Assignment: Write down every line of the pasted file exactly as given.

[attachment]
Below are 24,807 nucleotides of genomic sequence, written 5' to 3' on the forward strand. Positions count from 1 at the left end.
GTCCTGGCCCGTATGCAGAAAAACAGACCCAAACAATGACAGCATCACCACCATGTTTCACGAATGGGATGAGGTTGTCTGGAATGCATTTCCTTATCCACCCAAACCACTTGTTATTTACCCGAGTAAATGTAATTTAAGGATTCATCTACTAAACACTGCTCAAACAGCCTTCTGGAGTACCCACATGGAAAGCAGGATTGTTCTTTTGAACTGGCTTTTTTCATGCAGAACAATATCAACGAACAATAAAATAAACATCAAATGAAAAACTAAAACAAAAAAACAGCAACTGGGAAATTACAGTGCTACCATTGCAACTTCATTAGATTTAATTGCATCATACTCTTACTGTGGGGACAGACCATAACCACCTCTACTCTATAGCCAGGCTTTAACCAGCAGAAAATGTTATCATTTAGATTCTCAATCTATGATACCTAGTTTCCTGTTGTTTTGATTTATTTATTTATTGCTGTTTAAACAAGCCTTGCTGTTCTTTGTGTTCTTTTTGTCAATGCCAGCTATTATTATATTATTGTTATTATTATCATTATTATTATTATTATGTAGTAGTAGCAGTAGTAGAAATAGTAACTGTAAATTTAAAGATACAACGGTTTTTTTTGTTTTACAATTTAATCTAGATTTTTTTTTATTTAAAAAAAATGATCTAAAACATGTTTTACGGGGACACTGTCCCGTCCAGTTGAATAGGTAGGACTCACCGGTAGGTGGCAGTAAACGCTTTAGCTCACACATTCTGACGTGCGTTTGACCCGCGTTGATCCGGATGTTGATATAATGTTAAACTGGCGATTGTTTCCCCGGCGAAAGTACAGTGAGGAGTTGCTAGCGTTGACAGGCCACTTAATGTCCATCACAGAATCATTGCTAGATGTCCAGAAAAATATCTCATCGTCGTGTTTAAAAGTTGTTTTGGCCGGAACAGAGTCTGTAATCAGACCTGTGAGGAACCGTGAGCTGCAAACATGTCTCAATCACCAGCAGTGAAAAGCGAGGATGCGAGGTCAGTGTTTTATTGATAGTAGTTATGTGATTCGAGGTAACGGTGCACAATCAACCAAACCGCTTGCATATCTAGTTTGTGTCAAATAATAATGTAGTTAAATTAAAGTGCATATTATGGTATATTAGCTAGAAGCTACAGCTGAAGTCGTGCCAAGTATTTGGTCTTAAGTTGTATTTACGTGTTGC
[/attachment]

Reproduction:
Below are 24,807 nucleotides of genomic sequence, written 5' to 3' on the forward strand. Positions count from 1 at the left end.
GTCCTGGCCCGTATGCAGAAAAACAGACCCAAACAATGACAGCATCACCACCATGTTTCACGAATGGGATGAGGTTGTCTGGAATGCATTTCCTTATCCACCCAAACCACTTGTTATTTACCCGAGTAAATGTAATTTAAGGATTCATCTACTAAACACTGCTCAAACAGCCTTCTGGAGTACCCACATGGAAAGCAGGATTGTTCTTTTGAACTGGCTTTTTTCATGCAGAACAATATCAACGAACAATAAAATAAACATCAAATGAAAAACTAAAACAAAAAAACAGCAACTGGGAAATTACAGTGCTACCATTGCAACTTCATTAGATTTAATTGCATCATACTCTTACTGTGGGGACAGACCATAACCACCTCTACTCTATAGCCAGGCTTTAACCAGCAGAAAATGTTATCATTTAGATTCTCAATCTATGATACCTAGTTTCCTGTTGTTTTGATTTATTTATTTATTGCTGTTTAAACAAGCCTTGCTGTTCTTTGTGTTCTTTTTGTCAATGCCAGCTATTATTATATTATTGTTATTATTATCATTATTATTATTATTATGTAGTAGTAGCAGTAGTAGAAATAGTAACTGTAAATTTAAAGATACAACGGTTTTTTTTGTTTTACAATTTAATCTAGATTTTTTTTTATTTAAAAAAAATGATCTAAAACATGTTTTACGGGGACACTGTCCCGTCCAGTTGAATAGGTAGGACTCACCGGTAGGTGGCAGTAAACGCTTTAGCTCACACATTCTGACGTGCGTTTGACCCGCGTTGATCCGGATGTTGATATAATGTTAAACTGGCGATTGTTTCCCCGGCGAAAGTACAGTGAGGAGTTGCTAGCGTTGACAGGCCACTTAATGTCCATCACAGAATCATTGCTAGATGTCCAGAAAAATATCTCATCGTCGTGTTTAAAAGTTGTTTTGGCCGGAACAGAGTCTGTAATCAGACCTGTGAGGAACCGTGAGCTGCAAACATGTCTCAATCACCAGCAGTGAAAAGCGAGGATGCGAGGTCAGTGTTTTATTGATAGTAGTTATGTGATTCGAGGTAACGGTGCACAATCAACCAAACCGCTTGCATATCTAGTTTGTGTCAAATAATAATGTAGTTAAATTAAAGTGCATATTATGGTATATTAGCTAGAAGCTACAGCTGAAGTCGTGCCAAGTATTTGGTCTTAAGTTGTATTTACGTGTTGC